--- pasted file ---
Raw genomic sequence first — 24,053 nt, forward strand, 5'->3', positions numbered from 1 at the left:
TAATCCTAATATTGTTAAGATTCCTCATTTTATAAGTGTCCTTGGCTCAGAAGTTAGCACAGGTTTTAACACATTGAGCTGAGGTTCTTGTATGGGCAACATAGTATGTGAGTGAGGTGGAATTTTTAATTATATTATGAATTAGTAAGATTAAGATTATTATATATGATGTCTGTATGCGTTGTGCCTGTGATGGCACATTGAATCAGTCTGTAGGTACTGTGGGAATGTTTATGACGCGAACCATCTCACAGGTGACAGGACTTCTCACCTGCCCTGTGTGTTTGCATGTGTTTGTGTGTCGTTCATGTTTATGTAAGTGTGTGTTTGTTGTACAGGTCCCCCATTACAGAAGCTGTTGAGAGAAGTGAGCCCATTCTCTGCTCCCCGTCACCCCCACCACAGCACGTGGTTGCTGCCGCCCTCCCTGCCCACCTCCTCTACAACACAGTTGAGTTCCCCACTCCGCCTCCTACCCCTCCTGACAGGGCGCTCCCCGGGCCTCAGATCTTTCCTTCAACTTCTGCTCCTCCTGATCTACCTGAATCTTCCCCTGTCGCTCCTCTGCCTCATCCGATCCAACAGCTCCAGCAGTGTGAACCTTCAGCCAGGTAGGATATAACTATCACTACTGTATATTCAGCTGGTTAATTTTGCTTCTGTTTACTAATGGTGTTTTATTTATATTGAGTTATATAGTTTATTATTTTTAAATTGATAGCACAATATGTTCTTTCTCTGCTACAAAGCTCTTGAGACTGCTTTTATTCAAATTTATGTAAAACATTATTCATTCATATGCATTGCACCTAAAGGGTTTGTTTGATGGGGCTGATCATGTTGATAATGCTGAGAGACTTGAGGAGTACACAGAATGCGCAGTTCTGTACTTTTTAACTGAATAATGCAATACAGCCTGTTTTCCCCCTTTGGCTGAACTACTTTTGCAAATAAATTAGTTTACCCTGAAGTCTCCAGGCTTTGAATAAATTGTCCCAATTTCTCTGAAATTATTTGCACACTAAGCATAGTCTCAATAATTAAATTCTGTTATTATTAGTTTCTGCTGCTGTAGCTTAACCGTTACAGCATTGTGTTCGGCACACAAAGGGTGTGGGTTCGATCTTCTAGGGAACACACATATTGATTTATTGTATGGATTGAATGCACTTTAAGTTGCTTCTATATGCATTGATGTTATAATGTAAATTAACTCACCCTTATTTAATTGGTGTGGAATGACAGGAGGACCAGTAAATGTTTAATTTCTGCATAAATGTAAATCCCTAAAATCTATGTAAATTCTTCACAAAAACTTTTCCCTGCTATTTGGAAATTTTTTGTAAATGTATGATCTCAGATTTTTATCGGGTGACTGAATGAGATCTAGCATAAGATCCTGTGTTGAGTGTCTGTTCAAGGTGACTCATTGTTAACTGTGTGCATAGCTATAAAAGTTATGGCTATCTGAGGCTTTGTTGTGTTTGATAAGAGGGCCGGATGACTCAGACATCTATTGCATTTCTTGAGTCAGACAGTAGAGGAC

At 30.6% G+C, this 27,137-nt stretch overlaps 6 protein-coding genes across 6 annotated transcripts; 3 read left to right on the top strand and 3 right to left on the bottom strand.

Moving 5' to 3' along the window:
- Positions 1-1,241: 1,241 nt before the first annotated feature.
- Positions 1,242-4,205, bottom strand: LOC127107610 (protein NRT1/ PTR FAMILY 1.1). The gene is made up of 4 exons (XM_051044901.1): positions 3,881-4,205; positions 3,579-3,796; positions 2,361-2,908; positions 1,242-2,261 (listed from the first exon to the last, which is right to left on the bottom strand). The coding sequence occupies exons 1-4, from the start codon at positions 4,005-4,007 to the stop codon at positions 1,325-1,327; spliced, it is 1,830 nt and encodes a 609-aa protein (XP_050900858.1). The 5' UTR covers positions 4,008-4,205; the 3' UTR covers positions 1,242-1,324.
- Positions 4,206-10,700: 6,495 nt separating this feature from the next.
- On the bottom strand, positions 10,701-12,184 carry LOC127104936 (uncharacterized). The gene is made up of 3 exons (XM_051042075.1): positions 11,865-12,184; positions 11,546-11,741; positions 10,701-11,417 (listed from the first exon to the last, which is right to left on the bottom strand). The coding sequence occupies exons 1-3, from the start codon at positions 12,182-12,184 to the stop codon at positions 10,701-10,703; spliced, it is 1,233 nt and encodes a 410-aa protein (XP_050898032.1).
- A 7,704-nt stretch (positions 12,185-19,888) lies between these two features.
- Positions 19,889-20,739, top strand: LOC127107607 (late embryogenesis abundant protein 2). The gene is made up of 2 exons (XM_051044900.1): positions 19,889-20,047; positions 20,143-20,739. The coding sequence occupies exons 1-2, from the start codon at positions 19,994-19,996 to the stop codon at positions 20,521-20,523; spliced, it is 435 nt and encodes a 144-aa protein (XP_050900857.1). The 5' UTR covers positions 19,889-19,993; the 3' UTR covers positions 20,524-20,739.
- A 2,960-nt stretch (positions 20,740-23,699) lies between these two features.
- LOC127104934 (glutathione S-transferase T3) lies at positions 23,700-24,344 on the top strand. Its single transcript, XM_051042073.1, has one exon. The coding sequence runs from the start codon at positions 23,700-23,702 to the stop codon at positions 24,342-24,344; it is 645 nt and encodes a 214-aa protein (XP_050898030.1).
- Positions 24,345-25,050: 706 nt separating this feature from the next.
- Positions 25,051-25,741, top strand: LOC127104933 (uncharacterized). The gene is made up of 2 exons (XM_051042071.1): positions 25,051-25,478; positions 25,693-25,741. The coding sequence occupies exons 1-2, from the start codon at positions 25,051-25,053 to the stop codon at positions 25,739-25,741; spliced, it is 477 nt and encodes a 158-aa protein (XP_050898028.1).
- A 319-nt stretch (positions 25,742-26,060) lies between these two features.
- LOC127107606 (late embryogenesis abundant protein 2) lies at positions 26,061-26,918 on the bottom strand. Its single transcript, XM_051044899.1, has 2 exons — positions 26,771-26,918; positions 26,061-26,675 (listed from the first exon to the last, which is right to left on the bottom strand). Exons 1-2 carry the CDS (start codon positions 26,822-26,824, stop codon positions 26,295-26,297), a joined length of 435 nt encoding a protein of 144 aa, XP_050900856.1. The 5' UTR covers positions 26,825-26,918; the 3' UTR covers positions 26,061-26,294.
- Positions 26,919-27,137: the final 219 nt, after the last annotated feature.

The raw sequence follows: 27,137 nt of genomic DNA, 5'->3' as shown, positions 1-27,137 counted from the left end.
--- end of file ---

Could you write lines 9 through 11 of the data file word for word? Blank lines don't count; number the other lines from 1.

- A 7,704-nt stretch (positions 12,185-19,888) lies between these two features.
- Positions 19,889-20,739, top strand: LOC127107607 (late embryogenesis abundant protein 2). The gene is made up of 2 exons (XM_051044900.1): positions 19,889-20,047; positions 20,143-20,739. The coding sequence occupies exons 1-2, from the start codon at positions 19,994-19,996 to the stop codon at positions 20,521-20,523; spliced, it is 435 nt and encodes a 144-aa protein (XP_050900857.1). The 5' UTR covers positions 19,889-19,993; the 3' UTR covers positions 20,524-20,739.
- A 2,960-nt stretch (positions 20,740-23,699) lies between these two features.